Monday, April 12, 2010

National Library Week - Communities Thrive

Today begins National Library Week, an annual celebration that highlights the value of all types of libraries and librarians. This year's theme is "Communities Thrive @your library."  Libraries have long been integral to communities.  They provide access to information for the entire community and also serve as meeting places and community centers.  As we strive to build a community of inquiry here at Frontier, the library plays a central role in that process as well.  Once you become a part of the Frontier community, you will always be a part of it, no matter where you may reside.  But you are also a part of your home community. I thought we could take this opportunity to discuss libraries in your own community. Are you aware of the libraries in your community?  If not, you might want to start by checking out  On their Find a Library page, you can enter a zip code or city name and see a list of libraries and the distance to them.  Note that ALL types of libraries are shown, even school libraries, so you may need to refine by type on the left side of the screen:
Most communities have a public library, and those can be great community resources.  They often have computer classes and story times for children as well as having Internet access and books and magazines.  While they probably will not have the medical and nursing journals that you may rely on as an APN, they may be able to get articles via interlibrary loan.  Note that hospital libraries will be listed under "corporate or special." Hospital libraries may not offer services to non-employees but it might be worth checking.  Finally, the academic category will show you all of the college and university libraries in your area, including community colleges.  If these institutions are public, they will almost always allow community patrons.  Private colleges and universities will have different policies, but again, it is worth checking to see if they offer services to community residents.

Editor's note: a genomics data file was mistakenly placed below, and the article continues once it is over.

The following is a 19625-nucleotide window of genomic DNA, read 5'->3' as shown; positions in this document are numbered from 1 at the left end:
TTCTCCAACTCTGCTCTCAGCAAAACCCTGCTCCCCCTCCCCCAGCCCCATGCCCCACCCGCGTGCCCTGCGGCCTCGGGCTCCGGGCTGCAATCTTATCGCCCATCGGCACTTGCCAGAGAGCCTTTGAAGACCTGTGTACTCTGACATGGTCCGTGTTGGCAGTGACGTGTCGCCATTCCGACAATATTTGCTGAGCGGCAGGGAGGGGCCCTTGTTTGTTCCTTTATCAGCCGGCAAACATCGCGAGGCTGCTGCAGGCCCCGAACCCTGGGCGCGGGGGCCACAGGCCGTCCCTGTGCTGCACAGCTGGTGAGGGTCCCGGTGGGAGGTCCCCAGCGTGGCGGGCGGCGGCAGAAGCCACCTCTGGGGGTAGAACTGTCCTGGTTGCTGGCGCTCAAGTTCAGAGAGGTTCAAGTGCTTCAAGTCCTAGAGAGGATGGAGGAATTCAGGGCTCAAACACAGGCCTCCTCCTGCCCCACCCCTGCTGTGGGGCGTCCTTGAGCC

Another option for library services for health professionals is an AHEC, Area Health Education Center.  The AHEC program was started in the 1970s to support health professionals working with underserved populations by providing continuing education, information dissemination, and other professional support.  There are 54 AHEC programs with more than 200 centers in the U.S. Find one near you using the National AHEC Organization's directory.

Another link you might find helpful is this list of Medical/Health Sciences Libraries on the Web, arranged by state, from Hardin Library for the Health Sciences at the University of Iowa.  

So, what's a great library in your community?

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